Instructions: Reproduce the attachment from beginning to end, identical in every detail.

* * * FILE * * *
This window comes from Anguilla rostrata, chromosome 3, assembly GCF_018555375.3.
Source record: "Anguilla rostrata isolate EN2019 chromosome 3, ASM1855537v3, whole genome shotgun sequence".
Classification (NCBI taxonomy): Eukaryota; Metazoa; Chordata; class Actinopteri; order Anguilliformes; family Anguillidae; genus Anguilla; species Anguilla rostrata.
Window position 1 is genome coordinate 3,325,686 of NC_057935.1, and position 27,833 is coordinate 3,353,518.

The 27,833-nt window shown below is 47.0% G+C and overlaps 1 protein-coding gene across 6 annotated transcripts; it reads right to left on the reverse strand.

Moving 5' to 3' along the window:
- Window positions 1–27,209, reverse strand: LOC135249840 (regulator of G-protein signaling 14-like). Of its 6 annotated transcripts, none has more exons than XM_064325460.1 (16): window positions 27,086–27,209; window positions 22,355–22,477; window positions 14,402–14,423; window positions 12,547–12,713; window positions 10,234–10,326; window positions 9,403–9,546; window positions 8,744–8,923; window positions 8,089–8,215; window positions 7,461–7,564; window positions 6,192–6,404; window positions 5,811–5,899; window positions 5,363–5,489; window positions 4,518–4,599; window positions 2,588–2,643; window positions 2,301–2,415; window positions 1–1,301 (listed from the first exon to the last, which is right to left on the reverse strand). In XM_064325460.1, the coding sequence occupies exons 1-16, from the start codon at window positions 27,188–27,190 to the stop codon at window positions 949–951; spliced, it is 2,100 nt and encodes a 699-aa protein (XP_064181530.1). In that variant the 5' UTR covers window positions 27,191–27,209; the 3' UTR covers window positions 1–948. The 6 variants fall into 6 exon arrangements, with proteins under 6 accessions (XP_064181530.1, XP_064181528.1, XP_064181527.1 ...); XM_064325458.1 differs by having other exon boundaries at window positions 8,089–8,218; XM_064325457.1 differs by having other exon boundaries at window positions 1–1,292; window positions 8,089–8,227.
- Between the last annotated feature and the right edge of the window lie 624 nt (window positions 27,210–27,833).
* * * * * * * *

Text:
This window comes from Anguilla rostrata, chromosome 3, assembly GCF_018555375.3.
Source record: "Anguilla rostrata isolate EN2019 chromosome 3, ASM1855537v3, whole genome shotgun sequence".
Classification (NCBI taxonomy): Eukaryota; Metazoa; Chordata; class Actinopteri; order Anguilliformes; family Anguillidae; genus Anguilla; species Anguilla rostrata.
Window position 1 is genome coordinate 3,325,686 of NC_057935.1, and position 27,833 is coordinate 3,353,518.

The 27,833-nt window shown below is 47.0% G+C and overlaps 1 protein-coding gene across 6 annotated transcripts; it reads right to left on the reverse strand.

Moving 5' to 3' along the window:
- Window positions 1–27,209, reverse strand: LOC135249840 (regulator of G-protein signaling 14-like). Of its 6 annotated transcripts, none has more exons than XM_064325460.1 (16): window positions 27,086–27,209; window positions 22,355–22,477; window positions 14,402–14,423; window positions 12,547–12,713; window positions 10,234–10,326; window positions 9,403–9,546; window positions 8,744–8,923; window positions 8,089–8,215; window positions 7,461–7,564; window positions 6,192–6,404; window positions 5,811–5,899; window positions 5,363–5,489; window positions 4,518–4,599; window positions 2,588–2,643; window positions 2,301–2,415; window positions 1–1,301 (listed from the first exon to the last, which is right to left on the reverse strand). In XM_064325460.1, the coding sequence occupies exons 1-16, from the start codon at window positions 27,188–27,190 to the stop codon at window positions 949–951; spliced, it is 2,100 nt and encodes a 699-aa protein (XP_064181530.1). In that variant the 5' UTR covers window positions 27,191–27,209; the 3' UTR covers window positions 1–948. The 6 variants fall into 6 exon arrangements, with proteins under 6 accessions (XP_064181530.1, XP_064181528.1, XP_064181527.1 ...); XM_064325458.1 differs by having other exon boundaries at window positions 8,089–8,218; XM_064325457.1 differs by having other exon boundaries at window positions 1–1,292; window positions 8,089–8,227.
- Between the last annotated feature and the right edge of the window lie 624 nt (window positions 27,210–27,833).